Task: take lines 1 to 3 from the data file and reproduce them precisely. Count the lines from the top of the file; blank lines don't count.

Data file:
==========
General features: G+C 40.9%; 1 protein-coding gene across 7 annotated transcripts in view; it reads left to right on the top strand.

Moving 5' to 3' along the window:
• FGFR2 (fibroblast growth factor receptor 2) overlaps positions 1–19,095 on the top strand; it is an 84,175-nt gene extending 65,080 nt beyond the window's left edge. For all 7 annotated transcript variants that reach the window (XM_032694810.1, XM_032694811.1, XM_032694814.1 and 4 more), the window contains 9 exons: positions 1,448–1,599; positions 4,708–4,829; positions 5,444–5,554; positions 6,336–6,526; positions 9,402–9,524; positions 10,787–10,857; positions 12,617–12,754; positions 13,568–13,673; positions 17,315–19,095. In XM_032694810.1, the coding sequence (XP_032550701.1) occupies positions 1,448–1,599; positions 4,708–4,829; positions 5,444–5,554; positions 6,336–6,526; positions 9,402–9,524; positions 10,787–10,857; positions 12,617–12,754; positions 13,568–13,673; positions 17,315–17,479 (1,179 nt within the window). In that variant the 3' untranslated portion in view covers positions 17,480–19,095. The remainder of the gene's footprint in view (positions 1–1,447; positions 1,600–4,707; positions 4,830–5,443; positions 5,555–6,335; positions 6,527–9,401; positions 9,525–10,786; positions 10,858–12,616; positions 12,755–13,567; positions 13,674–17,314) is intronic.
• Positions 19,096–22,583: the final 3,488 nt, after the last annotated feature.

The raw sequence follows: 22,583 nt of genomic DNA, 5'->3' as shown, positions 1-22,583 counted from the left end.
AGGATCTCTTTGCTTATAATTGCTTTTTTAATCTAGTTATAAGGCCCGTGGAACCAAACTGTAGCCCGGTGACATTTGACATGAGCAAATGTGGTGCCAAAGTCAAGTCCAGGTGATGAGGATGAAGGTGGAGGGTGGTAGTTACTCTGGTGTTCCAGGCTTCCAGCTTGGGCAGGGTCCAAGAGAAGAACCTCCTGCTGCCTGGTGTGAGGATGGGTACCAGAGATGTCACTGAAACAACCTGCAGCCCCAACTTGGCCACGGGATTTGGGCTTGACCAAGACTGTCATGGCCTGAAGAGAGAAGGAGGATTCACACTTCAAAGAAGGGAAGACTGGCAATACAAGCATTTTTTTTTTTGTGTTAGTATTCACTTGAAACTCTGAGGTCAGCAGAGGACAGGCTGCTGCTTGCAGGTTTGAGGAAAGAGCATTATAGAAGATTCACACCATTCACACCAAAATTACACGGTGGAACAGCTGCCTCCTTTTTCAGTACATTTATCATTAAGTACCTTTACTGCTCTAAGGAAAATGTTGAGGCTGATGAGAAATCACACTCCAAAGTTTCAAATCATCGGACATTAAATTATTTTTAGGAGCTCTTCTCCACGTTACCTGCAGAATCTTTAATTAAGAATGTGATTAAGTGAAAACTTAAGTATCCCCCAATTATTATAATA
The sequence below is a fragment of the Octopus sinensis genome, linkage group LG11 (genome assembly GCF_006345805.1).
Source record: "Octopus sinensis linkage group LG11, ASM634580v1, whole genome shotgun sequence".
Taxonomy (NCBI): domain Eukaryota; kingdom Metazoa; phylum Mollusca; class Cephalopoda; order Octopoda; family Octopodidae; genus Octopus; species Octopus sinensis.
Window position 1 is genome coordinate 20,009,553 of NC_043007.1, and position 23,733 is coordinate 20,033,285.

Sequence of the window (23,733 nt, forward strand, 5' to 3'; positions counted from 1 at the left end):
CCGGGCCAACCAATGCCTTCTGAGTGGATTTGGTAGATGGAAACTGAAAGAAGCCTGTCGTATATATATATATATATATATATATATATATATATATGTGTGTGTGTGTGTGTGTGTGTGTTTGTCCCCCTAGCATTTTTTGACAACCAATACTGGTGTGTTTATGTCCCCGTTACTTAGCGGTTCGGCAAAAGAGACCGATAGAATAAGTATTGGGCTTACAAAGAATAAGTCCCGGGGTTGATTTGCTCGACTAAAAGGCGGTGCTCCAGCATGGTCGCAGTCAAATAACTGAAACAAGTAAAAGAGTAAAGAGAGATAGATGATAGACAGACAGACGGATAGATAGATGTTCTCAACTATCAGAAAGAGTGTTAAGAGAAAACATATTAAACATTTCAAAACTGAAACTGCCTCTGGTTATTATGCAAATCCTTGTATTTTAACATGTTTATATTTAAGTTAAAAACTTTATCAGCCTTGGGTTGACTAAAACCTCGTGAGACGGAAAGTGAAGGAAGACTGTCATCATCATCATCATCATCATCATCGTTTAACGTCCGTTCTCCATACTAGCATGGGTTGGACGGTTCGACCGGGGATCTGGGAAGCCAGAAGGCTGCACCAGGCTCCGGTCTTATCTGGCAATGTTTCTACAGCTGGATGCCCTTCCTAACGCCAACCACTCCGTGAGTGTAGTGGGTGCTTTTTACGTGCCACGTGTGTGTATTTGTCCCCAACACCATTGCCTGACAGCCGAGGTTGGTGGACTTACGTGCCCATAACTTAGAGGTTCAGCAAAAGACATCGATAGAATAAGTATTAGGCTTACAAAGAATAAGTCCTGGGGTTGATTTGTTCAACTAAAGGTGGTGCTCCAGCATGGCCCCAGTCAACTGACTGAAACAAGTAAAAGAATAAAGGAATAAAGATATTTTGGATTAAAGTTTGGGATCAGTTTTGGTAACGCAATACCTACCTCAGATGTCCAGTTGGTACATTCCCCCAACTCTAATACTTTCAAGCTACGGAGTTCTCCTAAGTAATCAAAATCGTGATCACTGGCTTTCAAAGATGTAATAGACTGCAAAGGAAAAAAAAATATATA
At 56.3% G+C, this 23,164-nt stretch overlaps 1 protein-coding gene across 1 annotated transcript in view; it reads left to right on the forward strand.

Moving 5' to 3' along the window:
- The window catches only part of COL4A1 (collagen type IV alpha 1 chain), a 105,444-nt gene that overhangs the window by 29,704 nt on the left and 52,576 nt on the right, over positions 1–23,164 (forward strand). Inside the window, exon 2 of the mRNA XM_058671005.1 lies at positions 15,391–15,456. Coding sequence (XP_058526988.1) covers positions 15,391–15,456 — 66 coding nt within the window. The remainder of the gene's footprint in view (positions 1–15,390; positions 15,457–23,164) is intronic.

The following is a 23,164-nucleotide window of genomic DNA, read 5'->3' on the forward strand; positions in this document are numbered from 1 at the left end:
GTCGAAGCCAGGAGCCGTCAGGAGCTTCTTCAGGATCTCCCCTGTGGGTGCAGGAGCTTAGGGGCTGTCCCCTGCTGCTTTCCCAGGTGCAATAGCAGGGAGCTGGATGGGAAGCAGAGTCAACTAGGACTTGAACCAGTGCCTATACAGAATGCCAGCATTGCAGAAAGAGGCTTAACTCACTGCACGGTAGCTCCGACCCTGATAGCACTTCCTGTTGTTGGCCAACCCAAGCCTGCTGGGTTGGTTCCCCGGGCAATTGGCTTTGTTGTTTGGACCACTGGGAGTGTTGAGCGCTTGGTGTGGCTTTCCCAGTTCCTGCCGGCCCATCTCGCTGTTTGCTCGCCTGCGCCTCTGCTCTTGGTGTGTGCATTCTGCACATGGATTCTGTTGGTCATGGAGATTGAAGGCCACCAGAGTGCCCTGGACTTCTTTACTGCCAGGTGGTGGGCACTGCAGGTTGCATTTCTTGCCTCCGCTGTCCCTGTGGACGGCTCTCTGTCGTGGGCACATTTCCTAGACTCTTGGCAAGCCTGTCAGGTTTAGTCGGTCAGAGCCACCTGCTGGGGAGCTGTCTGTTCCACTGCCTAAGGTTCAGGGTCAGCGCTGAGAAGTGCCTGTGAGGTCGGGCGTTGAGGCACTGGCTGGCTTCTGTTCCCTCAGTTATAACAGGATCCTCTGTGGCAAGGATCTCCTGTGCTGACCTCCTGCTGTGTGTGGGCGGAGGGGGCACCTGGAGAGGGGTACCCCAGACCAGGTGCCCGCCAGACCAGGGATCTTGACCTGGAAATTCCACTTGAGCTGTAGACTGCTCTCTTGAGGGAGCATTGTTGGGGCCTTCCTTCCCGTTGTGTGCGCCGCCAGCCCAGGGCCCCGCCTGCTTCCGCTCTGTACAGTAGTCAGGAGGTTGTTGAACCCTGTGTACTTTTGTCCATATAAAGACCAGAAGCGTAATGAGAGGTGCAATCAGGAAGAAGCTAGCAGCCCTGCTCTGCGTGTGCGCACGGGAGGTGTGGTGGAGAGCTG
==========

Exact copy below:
General features: G+C 40.9%; 1 protein-coding gene across 7 annotated transcripts in view; it reads left to right on the top strand.

Moving 5' to 3' along the window:
• FGFR2 (fibroblast growth factor receptor 2) overlaps positions 1–19,095 on the top strand; it is an 84,175-nt gene extending 65,080 nt beyond the window's left edge. For all 7 annotated transcript variants that reach the window (XM_032694810.1, XM_032694811.1, XM_032694814.1 and 4 more), the window contains 9 exons: positions 1,448–1,599; positions 4,708–4,829; positions 5,444–5,554; positions 6,336–6,526; positions 9,402–9,524; positions 10,787–10,857; positions 12,617–12,754; positions 13,568–13,673; positions 17,315–19,095. In XM_032694810.1, the coding sequence (XP_032550701.1) occupies positions 1,448–1,599; positions 4,708–4,829; positions 5,444–5,554; positions 6,336–6,526; positions 9,402–9,524; positions 10,787–10,857; positions 12,617–12,754; positions 13,568–13,673; positions 17,315–17,479 (1,179 nt within the window). In that variant the 3' untranslated portion in view covers positions 17,480–19,095. The remainder of the gene's footprint in view (positions 1–1,447; positions 1,600–4,707; positions 4,830–5,443; positions 5,555–6,335; positions 6,527–9,401; positions 9,525–10,786; positions 10,858–12,616; positions 12,755–13,567; positions 13,674–17,314) is intronic.